Book of the Month – A Pictorial Atlas of Fossil Remains

Posted by Tenby Museum on Oct 3, 2017 Blog No Comments

October’s book of the month from the museum research library is Dr G.A. Mantell’s A Pictorial Atlas of Fossil Remains, published in 1850, complete with various coloured illustrations.

Gideon Algernon Mantell lived in Lewes in East Sussex, where he practiced as a doctor, specialising in obstetrics. He also dedicated himself to geology (he was Vice President of the Geological Society), finding bones of gigantic animals as early as 1820 and he published his first book, The Fossils of South Downs or Illustrations of the Geology of Sussex the following year.

A letter dated May 1839 from Charles Darwin in his capacity as secretary of the Geological Society also showed Mantell’s devotion to the subject. Yet it was the discovery of a huge tooth, which Mantell believed belonged to a Mesozoic mammal, that really made his name even though the tooth proved controversial.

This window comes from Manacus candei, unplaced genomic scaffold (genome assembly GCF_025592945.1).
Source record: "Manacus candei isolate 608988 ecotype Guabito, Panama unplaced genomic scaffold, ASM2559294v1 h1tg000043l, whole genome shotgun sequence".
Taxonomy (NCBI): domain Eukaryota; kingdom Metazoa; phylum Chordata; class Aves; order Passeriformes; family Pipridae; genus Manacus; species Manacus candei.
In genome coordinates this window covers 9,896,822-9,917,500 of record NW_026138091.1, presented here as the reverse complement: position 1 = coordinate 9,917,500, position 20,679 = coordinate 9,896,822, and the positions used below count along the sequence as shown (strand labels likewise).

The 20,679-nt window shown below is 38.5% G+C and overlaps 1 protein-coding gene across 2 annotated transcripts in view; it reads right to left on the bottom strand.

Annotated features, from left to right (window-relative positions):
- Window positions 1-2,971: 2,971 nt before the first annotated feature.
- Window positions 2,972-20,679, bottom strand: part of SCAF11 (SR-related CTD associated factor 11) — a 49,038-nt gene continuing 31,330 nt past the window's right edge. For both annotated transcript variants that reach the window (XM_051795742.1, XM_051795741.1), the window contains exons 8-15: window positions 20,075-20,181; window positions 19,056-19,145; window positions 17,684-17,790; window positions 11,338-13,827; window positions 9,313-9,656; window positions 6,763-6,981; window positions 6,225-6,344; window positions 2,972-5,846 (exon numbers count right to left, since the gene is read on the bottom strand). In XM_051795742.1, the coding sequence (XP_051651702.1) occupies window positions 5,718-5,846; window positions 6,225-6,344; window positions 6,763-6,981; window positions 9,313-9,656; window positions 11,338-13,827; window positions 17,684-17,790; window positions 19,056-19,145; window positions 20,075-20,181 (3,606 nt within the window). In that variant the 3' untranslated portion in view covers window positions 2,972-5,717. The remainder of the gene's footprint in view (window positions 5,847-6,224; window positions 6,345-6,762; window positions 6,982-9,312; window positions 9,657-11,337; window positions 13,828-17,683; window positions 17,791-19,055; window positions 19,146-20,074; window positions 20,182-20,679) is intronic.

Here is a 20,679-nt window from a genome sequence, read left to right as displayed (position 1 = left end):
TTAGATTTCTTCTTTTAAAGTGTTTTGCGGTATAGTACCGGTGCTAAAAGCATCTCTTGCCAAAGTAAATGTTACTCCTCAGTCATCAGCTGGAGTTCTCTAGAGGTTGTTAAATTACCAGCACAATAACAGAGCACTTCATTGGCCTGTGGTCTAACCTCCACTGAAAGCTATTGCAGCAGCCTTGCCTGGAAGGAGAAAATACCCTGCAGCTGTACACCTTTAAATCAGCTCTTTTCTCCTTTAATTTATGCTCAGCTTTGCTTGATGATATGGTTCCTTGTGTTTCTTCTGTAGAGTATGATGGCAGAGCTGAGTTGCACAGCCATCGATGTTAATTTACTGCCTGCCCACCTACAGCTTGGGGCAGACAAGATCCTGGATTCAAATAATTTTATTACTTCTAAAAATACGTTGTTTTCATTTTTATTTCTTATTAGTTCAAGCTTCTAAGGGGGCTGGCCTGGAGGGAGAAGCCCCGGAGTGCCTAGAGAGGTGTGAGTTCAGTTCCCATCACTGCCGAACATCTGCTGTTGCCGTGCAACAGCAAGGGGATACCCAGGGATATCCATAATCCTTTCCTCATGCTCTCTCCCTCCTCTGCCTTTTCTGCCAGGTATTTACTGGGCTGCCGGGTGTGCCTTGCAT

Other scientists dismissed it, believing his theory lacked scientific bite and many attributed the find as belonging to a rhinoceros. Yet Mantell persevered with his theory and against the discouragement of the Geological Society of London proved the tooth to belong to an herbivorous reptile, a discovery virtually unheard of in England. Mantell estimated the length of the partially bipedal dinosaur, Iguanodon, of being up to 100 feet (30.48 metres).

The book, published only two years before his death in 1852, features seventy-four full page plates of fossil finds, with many of the plates showing numerous specimens. There are nearly 900 figures in total. The illustrations are selected from James Parkinson’s Organic Remains of a Former World (published in 1804) and Edward Tyrell Artis’ Antediluvian Phytology (published in 1826).

Mantell provided a description of each of these finds, giving details such as the nomenclature, find location and age. The plates retain their freshness today.